News Brief

‘Inxeba (The Wound)’ is Back in Cinemas

The X rating has also been lifted.

The court has ruled that the South African movie Inxeba (The Wound) be shown in cinemas again with an 18 SNL rating. This means the X rating has been removed.


This was after the movie was banned from public cinemas last month by the FPB (Film and Publications Board), which classified it as an adult film with an 18 X rating and banned it from public cinemas. This didn't go down well with a lot of South Africans.

The Inxeba team took the matter to court.

The case has been postponed to March 28, but the movie will be showing in cinemas in the interim.

Interview

Interview: The Awakening of Bas

We talk to Bas about The Messenger, Bobi Wine, Sudan, and the globalized body of Black pain.

The first thing you notice when you begin to listen to The Messenger—the new investigative documentary podcast following the rise of Ugandan singer, businessman and revolutionary political figure Bobi Wine—is Bas' rich, paced, and deeply-affecting storytelling voice.

Whether he is talking about Uganda's political landscape, painting a picture of Bobi Wine's childhood, or drawing parallels between the violence Black bodies face in America and the structural oppression Africans on the continent continue to endure at the hands of corrupt government administrations, there is no doubt that Bas (real name Abbas Hamad) has an intimate understanding of what he's talking about.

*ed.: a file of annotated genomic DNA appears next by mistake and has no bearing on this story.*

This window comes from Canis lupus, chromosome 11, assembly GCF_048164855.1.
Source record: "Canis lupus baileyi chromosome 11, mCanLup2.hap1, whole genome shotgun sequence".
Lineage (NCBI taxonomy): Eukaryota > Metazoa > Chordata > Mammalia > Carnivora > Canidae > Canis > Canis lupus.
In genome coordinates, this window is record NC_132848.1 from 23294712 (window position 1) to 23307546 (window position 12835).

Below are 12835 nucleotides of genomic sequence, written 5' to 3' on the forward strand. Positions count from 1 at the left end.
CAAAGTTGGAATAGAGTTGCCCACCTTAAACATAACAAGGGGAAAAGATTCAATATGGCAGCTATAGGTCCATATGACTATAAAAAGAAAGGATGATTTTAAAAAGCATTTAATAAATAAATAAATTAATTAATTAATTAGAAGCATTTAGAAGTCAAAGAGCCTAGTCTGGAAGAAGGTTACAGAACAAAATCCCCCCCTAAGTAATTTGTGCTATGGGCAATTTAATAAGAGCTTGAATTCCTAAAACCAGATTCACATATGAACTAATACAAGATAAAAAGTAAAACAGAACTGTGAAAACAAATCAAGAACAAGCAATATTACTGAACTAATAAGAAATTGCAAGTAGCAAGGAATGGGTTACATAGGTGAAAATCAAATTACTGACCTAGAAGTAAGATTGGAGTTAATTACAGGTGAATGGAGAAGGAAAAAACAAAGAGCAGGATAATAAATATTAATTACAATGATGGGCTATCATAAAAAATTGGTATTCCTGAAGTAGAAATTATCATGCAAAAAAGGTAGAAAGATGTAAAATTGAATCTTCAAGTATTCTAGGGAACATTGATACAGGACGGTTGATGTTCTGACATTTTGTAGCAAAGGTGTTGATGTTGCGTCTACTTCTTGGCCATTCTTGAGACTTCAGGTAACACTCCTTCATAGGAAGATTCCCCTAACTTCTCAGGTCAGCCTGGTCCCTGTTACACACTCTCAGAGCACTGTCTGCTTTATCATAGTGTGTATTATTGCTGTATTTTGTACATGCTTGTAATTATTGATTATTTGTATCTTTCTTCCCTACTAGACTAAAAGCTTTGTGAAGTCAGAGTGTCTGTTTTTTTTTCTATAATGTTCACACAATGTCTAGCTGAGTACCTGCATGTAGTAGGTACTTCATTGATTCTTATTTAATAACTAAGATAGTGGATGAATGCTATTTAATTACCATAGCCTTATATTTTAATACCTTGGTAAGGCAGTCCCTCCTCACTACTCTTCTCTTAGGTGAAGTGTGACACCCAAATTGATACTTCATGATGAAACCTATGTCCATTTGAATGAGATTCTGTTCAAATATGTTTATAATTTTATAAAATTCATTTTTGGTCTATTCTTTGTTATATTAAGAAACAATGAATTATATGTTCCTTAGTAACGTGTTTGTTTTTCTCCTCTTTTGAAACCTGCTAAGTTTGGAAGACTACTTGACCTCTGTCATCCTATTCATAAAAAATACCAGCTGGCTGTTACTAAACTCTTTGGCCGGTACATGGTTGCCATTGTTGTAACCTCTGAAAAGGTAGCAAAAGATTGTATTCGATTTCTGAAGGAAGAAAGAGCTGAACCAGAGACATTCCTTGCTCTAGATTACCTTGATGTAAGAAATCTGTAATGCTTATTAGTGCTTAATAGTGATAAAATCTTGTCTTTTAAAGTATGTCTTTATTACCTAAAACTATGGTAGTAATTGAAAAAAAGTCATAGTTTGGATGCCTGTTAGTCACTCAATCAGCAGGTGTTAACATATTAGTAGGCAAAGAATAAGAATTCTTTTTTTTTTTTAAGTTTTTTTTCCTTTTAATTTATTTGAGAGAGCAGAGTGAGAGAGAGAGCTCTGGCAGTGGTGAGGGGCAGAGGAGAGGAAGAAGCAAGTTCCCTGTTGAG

We speak via Zoom, myself in Lagos, and him in his home studio in Los Angeles where he spends most of his time writing as he cools off from recording the last episode of The Messenger. It's evident that the subject matter means a great deal to the 33-year-old Sudanese-American rapper, both as a Black man living in America and one with an African heritage he continues to maintain deep ties with. The conversation around Black bodies enduring various levels of violence is too urgent and present to ignore and this is why The Messenger is a timely and necessary cultural work.

Below, we talk with Bas aboutThe Messenger podcast, Black activism, growing up with parents who helped shape his political consciousness and the globalized body of Black pain.

This interview has been edited for length and clarity.

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